White paper: China innovation
Innovation has transformed the world over the past two centuries. This “perennial gale of creative destruction” as described by Joseph Schumpeter in 1942, has resulted in:
- an eight-fold increase in global population;
- driven over 50% of productivity growth; and
- impacted everything from the way we travel, communicate, work and even find a date.
The pace of this “gale” has only intensified in recent times, as shown by the increased pace of adoption. For example, it took 70 years for the washing machine to reach full penetration, 20 years for the colour TV, yet only 5 years for social media. Interestingly, winners from these waves of innovation aren’t necessarily the incumbents. This is no more evident than in the turnover of the leading companies in the S&P 500, where the average lifespan has declined from 60 years in 1958 to 24 years in 2016 and is forecast to reach just 12 years by 2021.
We expect the next innovation waves will drive exponential growth in companies that develop, enable and adopt these disruptive forces. Meanwhile, those companies that don’t embrace innovation will likely meander in a linear growth world, gradually losing their relevance.
From a geographical perspective, China is at the forefront of the next wave of innovation, partly due to its significant structural advantages. As the “godfather of Artificial Intelligence (AI) in China”, Kai-Fu Lee once said “data is the new oil, and China is the new Saudi Arabia”. Data creation, access and analysis is paramount to the development of the next generation of innovations. China has created more data than any other country and continues to outgrow global data growth. Additionally, the country is uniquely positioned at the crossroads of innovations - both as a source and a destination for the most innovative companies. Domestically, government policy and regulations have long been supportive of innovation, an effect that is now materializing. For example, China now has:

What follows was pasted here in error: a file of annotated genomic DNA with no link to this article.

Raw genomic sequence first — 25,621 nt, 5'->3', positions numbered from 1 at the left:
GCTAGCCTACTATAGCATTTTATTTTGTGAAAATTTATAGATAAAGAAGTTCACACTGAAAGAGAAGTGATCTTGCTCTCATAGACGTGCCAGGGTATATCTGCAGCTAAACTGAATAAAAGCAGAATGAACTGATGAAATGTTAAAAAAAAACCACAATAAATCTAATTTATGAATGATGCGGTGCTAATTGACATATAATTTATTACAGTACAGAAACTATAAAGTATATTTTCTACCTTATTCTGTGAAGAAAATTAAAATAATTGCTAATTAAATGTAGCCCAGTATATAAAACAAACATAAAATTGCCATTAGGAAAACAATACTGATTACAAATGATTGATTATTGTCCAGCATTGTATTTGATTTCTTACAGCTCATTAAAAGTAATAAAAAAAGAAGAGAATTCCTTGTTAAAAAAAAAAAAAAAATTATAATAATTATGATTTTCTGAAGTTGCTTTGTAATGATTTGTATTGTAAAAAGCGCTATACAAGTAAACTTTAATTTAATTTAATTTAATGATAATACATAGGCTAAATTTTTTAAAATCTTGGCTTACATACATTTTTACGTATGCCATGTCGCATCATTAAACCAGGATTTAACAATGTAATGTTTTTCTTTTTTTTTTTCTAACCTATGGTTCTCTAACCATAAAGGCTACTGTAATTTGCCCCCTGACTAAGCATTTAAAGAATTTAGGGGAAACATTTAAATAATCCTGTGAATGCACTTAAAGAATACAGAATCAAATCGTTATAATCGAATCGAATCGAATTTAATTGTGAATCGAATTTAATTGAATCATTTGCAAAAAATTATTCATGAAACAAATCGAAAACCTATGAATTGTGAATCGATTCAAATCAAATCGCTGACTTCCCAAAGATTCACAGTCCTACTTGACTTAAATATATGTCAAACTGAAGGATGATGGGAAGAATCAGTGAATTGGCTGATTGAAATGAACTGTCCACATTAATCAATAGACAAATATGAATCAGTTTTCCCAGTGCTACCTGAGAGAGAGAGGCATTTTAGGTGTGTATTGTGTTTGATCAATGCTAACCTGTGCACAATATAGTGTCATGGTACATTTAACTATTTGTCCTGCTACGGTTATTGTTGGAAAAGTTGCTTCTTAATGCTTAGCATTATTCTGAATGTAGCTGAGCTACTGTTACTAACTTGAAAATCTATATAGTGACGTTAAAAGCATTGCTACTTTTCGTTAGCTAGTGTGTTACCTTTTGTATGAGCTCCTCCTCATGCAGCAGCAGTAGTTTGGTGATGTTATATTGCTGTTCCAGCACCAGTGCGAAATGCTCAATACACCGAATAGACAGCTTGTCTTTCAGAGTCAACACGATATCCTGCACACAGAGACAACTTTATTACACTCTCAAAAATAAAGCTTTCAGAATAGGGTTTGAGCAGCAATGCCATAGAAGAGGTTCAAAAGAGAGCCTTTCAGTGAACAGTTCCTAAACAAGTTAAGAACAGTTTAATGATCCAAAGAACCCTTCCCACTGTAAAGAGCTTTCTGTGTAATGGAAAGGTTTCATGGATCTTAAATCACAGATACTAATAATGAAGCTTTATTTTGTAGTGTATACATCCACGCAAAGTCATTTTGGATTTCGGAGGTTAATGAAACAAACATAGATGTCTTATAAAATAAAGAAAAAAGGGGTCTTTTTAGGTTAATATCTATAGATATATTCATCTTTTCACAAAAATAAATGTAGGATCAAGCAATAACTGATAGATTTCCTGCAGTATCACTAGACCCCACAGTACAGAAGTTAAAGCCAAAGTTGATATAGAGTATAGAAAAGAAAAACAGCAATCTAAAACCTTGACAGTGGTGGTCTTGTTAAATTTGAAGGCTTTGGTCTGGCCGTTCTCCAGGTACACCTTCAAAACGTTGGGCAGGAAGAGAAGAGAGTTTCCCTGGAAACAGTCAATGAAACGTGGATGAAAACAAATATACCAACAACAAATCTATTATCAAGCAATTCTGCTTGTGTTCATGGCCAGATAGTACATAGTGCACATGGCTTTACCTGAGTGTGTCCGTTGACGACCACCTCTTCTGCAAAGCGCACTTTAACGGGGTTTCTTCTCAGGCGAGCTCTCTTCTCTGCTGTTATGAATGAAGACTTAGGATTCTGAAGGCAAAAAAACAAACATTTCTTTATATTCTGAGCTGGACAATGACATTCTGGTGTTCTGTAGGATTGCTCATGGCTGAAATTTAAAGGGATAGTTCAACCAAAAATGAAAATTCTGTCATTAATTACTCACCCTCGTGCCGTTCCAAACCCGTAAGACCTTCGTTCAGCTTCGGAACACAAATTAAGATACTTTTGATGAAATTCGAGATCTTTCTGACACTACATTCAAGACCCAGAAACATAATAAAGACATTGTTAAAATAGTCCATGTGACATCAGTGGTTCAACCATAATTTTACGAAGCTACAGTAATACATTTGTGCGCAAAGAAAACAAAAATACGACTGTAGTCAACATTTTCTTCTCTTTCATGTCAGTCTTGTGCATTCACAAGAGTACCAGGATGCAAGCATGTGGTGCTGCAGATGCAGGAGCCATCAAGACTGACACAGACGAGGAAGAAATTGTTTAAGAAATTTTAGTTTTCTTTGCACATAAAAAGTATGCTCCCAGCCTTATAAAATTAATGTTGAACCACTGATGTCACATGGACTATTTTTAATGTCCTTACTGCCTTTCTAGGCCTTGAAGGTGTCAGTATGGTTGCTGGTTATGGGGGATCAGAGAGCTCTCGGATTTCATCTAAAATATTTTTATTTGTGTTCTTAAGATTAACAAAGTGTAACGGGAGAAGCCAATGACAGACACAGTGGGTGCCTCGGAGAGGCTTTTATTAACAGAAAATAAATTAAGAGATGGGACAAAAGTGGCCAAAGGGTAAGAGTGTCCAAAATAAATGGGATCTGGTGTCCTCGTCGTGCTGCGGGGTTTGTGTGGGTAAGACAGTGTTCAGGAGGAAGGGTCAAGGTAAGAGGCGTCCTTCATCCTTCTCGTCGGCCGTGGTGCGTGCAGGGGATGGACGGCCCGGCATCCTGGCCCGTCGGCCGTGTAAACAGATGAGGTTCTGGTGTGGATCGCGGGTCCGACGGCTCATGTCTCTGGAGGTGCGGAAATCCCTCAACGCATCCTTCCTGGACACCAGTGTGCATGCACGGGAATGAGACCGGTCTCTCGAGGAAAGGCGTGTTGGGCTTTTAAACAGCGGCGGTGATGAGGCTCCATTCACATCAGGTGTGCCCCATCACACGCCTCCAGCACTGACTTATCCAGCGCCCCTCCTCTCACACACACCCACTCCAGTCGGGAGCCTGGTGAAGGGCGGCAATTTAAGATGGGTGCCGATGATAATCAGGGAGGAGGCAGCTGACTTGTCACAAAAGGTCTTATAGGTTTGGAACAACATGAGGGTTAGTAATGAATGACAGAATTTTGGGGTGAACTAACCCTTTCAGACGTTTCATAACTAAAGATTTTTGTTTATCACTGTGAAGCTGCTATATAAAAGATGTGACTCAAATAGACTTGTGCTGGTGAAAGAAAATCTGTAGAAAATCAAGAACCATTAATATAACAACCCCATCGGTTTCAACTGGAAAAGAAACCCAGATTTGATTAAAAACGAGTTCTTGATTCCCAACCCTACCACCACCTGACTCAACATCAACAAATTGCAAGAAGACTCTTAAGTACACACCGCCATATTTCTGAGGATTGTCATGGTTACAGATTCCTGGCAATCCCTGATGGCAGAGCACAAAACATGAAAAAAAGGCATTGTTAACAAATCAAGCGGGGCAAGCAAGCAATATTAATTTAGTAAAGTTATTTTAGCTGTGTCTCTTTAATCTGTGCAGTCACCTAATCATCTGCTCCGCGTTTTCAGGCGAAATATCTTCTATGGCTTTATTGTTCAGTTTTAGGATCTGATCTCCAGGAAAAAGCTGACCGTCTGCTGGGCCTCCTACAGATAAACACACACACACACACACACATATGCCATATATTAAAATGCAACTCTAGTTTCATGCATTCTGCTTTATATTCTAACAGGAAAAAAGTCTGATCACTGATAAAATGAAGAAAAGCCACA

- 8.3x more STEM graduates than the US;
- is home to the largest number of leading innovative companies;
- was granted 31% of global patents - more than any other country; and
- has overtaken the US to become the largest producer of global research papers.
At the same time, China is a critical destination for globally innovative companies attracted to a population of increasingly connected, affluent and global citizens. China has the largest population of smartphone users, most of which are digital natives accustomed to living their life online. Furthermore, it is increasingly becoming the home to supply chains for high value added products. Hence, the country offers global companies a fertile ground for innovation, a huge market and the ability to scale up successful innovation. For us, these are key factors that companies with genuine and unique IP, cannot ignore.
Although the types of innovations will evolve over time, we believe the innovation theme and China’s leadership is perpetual in nature.
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